NB: Correct. I believe that [those sales figures] represent an interesting market but not a wonderful market. However, I believe that the public VR market is going to explode. I think there’ll be all kinds of VR arcades, VR experiences and I think there’ll be a good five to ten year run of that.
AD: There seem to be two approaches to creating these experiences. There are outfits that just want to take off-the-shelf consumer VR hardware and put it in a space and simply make you pay to play and then there are companies like The Void, who are creating these custom theme park ride-like experiences. Which approach do you think is going to be more successful?
NB: I think that there is a problem innately with CapEx [capital expenditure] and throughput. I think that a lot of the failures and successes will be driven by the economics. In general, entertainment needs to make a dollar for every fifty cents of investment on an annual basis so how much can you charge – and it’s very difficult to create a business that charges much more than a movie ticket.
AD: People have been bringing up Laser Tag as a model for VR arcades, but then Laser Tag disappeared.
NB: Yes, but it had a good five-year run and also you could put twelve people through [each time] and twelve people paying ten bucks is a lot different to one or two. You’ve got to get enough entertainment seats [filled] to cover the overhead and the costs. You can do that pretty easily with off-the-shelf [VR] stuff. With custom stuff, you have to put a lot of money in before you make a dollar out.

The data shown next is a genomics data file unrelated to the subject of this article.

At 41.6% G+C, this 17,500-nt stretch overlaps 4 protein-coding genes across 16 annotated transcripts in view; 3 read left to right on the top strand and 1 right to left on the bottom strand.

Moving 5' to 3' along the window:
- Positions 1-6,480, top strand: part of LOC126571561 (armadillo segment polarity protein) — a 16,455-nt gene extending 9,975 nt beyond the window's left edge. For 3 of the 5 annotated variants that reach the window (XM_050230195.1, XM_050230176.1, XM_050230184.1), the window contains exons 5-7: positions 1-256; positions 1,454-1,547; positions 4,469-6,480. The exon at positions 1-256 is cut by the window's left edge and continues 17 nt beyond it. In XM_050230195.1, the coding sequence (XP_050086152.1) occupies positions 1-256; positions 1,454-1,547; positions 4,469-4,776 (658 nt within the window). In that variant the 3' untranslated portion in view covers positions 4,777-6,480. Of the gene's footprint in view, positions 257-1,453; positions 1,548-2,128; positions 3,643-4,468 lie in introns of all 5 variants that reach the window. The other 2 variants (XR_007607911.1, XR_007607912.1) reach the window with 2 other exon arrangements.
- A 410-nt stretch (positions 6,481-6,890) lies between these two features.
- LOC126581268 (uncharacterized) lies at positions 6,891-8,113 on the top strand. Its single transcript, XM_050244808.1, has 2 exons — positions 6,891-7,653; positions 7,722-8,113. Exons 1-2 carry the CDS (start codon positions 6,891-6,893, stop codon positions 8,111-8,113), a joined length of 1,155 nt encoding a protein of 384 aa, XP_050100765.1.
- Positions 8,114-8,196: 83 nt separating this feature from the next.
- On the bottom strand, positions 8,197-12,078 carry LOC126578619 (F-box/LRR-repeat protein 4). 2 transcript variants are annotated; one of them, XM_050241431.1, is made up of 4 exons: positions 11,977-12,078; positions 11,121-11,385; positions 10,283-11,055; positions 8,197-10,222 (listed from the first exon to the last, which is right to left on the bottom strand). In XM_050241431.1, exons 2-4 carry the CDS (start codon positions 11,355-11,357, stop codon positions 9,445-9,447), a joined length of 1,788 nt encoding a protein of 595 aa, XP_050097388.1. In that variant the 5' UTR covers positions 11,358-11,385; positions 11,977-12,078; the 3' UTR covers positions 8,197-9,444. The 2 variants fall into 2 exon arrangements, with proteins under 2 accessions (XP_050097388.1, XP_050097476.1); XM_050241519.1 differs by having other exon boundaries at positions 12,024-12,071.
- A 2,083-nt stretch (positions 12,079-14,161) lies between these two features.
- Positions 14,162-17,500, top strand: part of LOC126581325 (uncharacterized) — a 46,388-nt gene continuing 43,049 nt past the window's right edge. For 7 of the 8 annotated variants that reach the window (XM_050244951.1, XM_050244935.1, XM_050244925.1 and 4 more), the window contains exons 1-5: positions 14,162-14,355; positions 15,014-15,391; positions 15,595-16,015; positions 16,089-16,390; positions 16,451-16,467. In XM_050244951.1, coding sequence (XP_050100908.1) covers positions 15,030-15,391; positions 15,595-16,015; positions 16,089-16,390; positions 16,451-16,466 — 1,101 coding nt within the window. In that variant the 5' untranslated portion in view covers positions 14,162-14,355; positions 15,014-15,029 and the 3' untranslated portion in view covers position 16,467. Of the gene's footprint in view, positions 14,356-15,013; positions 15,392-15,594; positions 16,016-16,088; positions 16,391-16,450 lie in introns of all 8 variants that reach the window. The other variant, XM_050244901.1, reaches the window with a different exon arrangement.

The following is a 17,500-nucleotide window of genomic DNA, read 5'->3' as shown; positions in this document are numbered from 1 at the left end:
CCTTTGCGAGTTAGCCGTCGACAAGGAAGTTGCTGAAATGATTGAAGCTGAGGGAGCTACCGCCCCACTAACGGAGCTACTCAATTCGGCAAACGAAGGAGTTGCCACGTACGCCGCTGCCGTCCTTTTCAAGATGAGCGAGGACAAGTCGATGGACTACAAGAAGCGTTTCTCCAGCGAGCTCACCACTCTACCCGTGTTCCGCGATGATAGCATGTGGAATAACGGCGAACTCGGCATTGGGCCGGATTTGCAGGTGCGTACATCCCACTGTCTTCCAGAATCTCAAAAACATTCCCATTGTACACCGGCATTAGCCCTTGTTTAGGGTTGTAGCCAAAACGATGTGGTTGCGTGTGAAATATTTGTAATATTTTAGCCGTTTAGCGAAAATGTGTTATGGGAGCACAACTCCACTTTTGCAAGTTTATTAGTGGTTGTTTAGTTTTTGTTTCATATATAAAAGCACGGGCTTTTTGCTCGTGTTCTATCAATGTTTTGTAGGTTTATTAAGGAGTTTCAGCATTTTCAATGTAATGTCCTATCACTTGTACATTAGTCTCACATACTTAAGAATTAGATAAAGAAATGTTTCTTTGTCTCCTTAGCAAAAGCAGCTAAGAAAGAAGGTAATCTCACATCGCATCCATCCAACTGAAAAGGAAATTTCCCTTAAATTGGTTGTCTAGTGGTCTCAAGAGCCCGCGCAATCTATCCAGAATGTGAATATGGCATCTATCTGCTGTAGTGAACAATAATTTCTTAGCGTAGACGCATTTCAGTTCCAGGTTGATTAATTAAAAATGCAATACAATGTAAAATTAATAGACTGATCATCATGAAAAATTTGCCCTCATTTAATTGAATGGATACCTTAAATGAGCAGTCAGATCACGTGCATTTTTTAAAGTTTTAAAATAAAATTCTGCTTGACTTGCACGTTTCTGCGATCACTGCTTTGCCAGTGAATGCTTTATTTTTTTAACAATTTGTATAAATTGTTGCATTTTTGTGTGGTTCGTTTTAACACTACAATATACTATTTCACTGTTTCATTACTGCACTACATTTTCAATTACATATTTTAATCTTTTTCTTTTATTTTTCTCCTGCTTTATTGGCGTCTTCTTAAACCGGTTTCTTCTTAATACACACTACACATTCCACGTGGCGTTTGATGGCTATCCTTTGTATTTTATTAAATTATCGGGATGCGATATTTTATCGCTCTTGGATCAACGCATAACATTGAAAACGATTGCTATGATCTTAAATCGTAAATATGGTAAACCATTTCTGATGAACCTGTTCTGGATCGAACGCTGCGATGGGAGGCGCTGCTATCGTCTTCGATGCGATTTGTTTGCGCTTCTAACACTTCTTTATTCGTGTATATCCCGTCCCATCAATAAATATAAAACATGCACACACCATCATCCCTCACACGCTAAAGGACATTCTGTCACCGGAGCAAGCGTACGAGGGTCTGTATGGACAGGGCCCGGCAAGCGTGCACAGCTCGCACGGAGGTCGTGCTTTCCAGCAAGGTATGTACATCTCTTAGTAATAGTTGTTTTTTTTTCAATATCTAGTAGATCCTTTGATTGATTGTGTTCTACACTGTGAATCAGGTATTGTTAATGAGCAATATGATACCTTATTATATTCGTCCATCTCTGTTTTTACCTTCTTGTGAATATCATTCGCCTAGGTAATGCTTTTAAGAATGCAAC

AD: It’s interesting that with The Void, along with the wind and the fire [4D] effects they’ve also said that the VR hardware that they’re going to use, the headset and backpack, is going to be custom designed. I’ve often wondered why they don’t just take off-the-shelf VR components and adapt them to the experience instead of building everything from the ground up.
NB: Well, the neat thing about this world is that opinions are a lot like assholes – everyone’s got one [laughs], and I think that it’s going to be hard to figure out the right solution. If their [The Void’s] solution is really significantly better and people are willing to pay for it, it will be a good solution. If it’s – there’s a certain amount of pixelation on any of the current headsets, the HTC Vive or Oculus…
AD: You’ve tried all the current major headsets?